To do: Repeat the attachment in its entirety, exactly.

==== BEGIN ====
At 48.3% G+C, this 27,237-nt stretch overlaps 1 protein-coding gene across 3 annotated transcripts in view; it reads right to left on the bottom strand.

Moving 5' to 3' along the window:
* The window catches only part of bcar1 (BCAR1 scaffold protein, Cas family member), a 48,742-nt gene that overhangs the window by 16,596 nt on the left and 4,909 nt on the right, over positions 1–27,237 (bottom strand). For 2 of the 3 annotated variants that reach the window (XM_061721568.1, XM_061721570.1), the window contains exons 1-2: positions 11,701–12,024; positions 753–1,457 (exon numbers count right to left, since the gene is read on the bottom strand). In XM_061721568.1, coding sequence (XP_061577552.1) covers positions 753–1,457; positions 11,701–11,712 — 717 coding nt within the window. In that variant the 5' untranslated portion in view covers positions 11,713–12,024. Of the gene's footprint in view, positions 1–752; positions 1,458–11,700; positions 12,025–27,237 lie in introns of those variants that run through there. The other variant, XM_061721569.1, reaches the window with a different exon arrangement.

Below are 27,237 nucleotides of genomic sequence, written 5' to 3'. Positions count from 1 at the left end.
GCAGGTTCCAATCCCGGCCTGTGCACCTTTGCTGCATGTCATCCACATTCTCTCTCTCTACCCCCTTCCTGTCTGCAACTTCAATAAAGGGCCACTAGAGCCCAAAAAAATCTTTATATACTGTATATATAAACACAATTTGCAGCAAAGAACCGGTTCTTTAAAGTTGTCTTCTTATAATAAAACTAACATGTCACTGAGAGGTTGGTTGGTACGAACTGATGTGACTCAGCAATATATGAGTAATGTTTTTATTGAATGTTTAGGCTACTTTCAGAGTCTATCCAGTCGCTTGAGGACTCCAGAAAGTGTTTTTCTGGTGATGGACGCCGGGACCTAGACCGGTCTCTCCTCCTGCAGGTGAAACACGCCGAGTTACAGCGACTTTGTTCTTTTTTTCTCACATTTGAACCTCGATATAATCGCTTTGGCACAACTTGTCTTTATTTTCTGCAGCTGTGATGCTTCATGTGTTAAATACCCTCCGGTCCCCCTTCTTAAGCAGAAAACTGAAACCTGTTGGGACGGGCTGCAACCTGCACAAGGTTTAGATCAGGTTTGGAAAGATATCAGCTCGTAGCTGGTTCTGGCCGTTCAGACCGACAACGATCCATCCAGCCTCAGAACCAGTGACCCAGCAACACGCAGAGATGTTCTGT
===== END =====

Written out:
At 48.3% G+C, this 27,237-nt stretch overlaps 1 protein-coding gene across 3 annotated transcripts in view; it reads right to left on the bottom strand.

Moving 5' to 3' along the window:
* The window catches only part of bcar1 (BCAR1 scaffold protein, Cas family member), a 48,742-nt gene that overhangs the window by 16,596 nt on the left and 4,909 nt on the right, over positions 1–27,237 (bottom strand). For 2 of the 3 annotated variants that reach the window (XM_061721568.1, XM_061721570.1), the window contains exons 1-2: positions 11,701–12,024; positions 753–1,457 (exon numbers count right to left, since the gene is read on the bottom strand). In XM_061721568.1, coding sequence (XP_061577552.1) covers positions 753–1,457; positions 11,701–11,712 — 717 coding nt within the window. In that variant the 5' untranslated portion in view covers positions 11,713–12,024. Of the gene's footprint in view, positions 1–752; positions 1,458–11,700; positions 12,025–27,237 lie in introns of those variants that run through there. The other variant, XM_061721569.1, reaches the window with a different exon arrangement.

Below are 27,237 nucleotides of genomic sequence, written 5' to 3'. Positions count from 1 at the left end.
GCAGGTTCCAATCCCGGCCTGTGCACCTTTGCTGCATGTCATCCACATTCTCTCTCTCTACCCCCTTCCTGTCTGCAACTTCAATAAAGGGCCACTAGAGCCCAAAAAAATCTTTATATACTGTATATATAAACACAATTTGCAGCAAAGAACCGGTTCTTTAAAGTTGTCTTCTTATAATAAAACTAACATGTCACTGAGAGGTTGGTTGGTACGAACTGATGTGACTCAGCAATATATGAGTAATGTTTTTATTGAATGTTTAGGCTACTTTCAGAGTCTATCCAGTCGCTTGAGGACTCCAGAAAGTGTTTTTCTGGTGATGGACGCCGGGACCTAGACCGGTCTCTCCTCCTGCAGGTGAAACACGCCGAGTTACAGCGACTTTGTTCTTTTTTTCTCACATTTGAACCTCGATATAATCGCTTTGGCACAACTTGTCTTTATTTTCTGCAGCTGTGATGCTTCATGTGTTAAATACCCTCCGGTCCCCCTTCTTAAGCAGAAAACTGAAACCTGTTGGGACGGGCTGCAACCTGCACAAGGTTTAGATCAGGTTTGGAAAGATATCAGCTCGTAGCTGGTTCTGGCCGTTCAGACCGACAACGATCCATCCAGCCTCAGAACCAGTGACCCAGCAACACGCAGAGATGTTCTGT